Solutions from Elsewhere Putting aside this divide between society and the individual, the public and the private, the libertarian and the communitarian Baker33 suggests, in seeking to have these disputes resolved primarily between the neighbours themselves, that a legally recognised pre-statement guideline should be promulgated in some way. This would give primacy to the use that first existed, with this supplemented by an examination of which use required something to occur, or not to occur on neighbouring land, for the use to take place successfully.34 So for example, where solar panels are put in place by a landowner with them blocked by a pre-existing tree, the tree would have priority, being in situ earlier in time. However, where the solar panels are installed before a competing structure, and require something not to occur on the neighbouring land (such as the planting of a species of tree that would shade the panels); the solar panels prevail. The basis of this is not only that they were first in time, but the first in time will, if well-established, trump that something has to occur on the adjoining land (i.e. that the shading trees would not be planted).35 By distinction to this approach, which relies somewhat on the goodwill of neighbours, Fennell36 turns to the economic market and seeks a demand/supply driven solution. She suggests that a trading platform for land use options be created. The example presented by the author37 to illustrate this involves one landowner planting a row of young sequoia trees many years ago. Neighbours have moved in and installed solar panels. After a period of some years, the sequoias now shade the solar panels. The parties seek to bargain, but one or both parties may be inflexible and refuse to compromise, and any attempt to resolve through litigation is expensive, unwieldy, and involves high costs. The answer proposed is for the local city to purchase the options to control the right to have a solar easement and negotiate with its residents. As Fennell comments in the context of the contemporary role of land as part of our discourse of the law:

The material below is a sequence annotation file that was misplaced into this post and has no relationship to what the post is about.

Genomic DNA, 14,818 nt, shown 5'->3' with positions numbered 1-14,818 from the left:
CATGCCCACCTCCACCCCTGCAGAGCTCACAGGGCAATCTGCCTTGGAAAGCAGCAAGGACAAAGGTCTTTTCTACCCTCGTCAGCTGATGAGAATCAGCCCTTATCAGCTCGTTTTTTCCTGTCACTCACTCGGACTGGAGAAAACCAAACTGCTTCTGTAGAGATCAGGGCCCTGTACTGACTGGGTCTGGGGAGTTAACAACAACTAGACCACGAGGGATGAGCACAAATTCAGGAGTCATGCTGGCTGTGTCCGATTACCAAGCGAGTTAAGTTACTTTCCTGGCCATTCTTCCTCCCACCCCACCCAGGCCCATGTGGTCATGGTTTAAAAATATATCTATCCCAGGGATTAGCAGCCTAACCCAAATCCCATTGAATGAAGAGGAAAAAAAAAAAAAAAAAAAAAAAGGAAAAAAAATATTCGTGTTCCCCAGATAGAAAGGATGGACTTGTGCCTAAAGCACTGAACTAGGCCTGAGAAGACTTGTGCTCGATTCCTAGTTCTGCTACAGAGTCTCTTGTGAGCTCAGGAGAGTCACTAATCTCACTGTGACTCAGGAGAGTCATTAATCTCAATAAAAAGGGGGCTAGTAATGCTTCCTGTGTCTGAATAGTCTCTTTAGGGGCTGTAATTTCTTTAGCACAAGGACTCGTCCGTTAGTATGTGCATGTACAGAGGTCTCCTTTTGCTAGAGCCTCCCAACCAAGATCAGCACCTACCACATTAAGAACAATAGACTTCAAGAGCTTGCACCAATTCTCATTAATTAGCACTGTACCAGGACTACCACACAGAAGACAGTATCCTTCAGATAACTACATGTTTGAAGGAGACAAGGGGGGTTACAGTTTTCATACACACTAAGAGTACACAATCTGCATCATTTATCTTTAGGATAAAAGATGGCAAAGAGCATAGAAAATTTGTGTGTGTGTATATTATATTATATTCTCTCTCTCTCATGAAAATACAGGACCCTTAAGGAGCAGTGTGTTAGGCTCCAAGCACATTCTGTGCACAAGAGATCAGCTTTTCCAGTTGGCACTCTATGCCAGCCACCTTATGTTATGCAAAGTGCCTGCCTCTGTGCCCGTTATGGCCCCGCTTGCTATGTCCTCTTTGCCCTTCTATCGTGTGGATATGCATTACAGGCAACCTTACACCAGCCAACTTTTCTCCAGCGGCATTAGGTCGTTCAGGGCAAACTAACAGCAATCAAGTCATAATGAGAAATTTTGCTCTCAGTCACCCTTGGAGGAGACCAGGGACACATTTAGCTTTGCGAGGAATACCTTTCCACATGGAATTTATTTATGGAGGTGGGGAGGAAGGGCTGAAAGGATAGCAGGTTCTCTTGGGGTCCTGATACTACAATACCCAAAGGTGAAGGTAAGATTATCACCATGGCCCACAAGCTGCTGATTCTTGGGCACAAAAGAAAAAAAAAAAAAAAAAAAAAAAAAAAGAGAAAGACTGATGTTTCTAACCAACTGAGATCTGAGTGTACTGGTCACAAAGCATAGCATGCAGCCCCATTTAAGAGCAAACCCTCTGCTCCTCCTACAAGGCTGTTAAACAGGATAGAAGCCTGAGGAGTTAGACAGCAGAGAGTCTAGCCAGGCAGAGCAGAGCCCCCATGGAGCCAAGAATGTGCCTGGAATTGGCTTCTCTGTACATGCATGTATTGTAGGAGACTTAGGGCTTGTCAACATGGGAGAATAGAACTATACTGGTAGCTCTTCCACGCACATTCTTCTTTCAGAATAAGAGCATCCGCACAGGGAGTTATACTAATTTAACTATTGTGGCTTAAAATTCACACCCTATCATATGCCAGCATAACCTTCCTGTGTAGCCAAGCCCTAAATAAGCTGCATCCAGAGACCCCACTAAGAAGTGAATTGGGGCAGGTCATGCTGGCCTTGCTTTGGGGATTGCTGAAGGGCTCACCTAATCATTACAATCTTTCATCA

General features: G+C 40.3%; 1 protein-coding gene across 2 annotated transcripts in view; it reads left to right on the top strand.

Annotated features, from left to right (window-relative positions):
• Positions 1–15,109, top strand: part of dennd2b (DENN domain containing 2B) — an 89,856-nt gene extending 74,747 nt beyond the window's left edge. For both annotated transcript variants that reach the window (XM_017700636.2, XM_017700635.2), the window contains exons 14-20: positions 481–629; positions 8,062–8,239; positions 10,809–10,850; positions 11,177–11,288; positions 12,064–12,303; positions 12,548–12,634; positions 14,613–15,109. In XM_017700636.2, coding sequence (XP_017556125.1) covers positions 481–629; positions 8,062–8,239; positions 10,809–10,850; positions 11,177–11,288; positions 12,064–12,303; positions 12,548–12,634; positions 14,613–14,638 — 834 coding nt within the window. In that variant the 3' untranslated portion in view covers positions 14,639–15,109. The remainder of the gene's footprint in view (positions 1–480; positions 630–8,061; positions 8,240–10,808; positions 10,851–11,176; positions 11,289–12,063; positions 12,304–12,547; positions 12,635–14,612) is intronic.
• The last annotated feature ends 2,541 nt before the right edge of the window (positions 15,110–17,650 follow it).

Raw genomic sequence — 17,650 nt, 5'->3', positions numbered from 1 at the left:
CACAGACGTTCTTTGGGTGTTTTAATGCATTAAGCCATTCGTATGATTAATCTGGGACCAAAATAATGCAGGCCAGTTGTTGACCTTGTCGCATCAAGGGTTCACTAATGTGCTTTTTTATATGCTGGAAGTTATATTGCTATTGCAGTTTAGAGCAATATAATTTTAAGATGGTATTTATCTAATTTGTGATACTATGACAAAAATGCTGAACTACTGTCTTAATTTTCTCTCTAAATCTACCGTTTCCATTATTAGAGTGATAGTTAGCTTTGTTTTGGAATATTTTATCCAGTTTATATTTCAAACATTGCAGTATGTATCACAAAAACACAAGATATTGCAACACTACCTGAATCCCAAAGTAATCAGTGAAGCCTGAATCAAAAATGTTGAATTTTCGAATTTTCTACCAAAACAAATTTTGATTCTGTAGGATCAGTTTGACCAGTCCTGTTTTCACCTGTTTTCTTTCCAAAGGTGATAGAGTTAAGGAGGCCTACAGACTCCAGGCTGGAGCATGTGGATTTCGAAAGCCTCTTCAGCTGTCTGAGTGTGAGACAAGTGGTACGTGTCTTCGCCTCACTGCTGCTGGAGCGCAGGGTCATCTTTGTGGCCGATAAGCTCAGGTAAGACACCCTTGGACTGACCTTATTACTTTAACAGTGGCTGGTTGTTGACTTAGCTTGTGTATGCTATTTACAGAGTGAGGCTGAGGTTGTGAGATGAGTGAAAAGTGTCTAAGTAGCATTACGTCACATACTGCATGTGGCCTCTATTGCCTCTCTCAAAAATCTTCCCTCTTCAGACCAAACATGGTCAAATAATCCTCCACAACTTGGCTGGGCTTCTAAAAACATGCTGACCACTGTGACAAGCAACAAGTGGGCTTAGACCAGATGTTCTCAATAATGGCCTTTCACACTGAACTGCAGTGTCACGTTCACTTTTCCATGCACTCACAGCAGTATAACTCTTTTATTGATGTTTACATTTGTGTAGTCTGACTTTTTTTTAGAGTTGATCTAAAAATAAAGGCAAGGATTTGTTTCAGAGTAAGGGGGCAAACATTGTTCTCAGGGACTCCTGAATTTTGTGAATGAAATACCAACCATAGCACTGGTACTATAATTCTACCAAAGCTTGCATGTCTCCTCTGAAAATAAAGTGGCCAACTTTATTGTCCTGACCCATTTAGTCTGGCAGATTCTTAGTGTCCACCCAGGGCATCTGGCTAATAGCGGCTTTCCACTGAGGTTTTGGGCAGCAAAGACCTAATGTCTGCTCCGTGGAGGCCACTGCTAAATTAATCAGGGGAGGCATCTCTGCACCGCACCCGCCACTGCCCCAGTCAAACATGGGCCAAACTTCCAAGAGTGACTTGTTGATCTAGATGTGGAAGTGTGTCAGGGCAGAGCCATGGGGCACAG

Smith, above n 22, 762. Helena R. Howe “Copyright limitations and the stewardship model of property”, (2011) 2 I.P.Q. 183, 203, referring to K Gray and S Gray, Elements of Land Law, 2009, pp 111-114; K Gray, “Equitable Property”, (1994) 47(2) Current Legal Problems, 157, 189. 33 R. Lisle Baker, “My Tree versus Your Solar Collector or your Well versus My Septic System? – Exploring Responses to Beneficial but Conflicting Neighboring Uses of Land”, ( 2010) 37 B.C. Envtl. Aff. L. Rev. 1. 34 Baker, above n 33, 35. 35 Baker, above n 33, 37-38. 36 Lee Anne Fennell, “Property and Precaution”, (2011) 4 J. Tort L. 1 37 Fennell, above n 36, 23. 32
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“It does no good to insist that property maintain a pristine standardised form on the outside if it will be gutted from within. If we wish to keep property alive as a distinctive concept, it must be able to respond more sensitively and flexibly to competing, spatially sensitive demands. That means looking behind the ‘keep off’ signs to recognize and price the incursions into flexibility that underlie the message.” Relying less on the economic intervention through the market, and more on public hand of government Kapnoullas suggests, specifically in the context of solar power, that for Australia, legislation is required to clarify and allow for the creation of solar easements.38 In noting that the purchasers have a “justifiable fear of lost investment”, given a payback time of between 4 and twenty years,39 she considers that legislation be enacted to allow solar access easements based on a mathematical formula, (such as in California where legislation restricts shading on a collector area to no more than 10% between the hours of 9am to 3pm), and that these solar easements be enforceable in law level administrative tribunals.
The Response to Date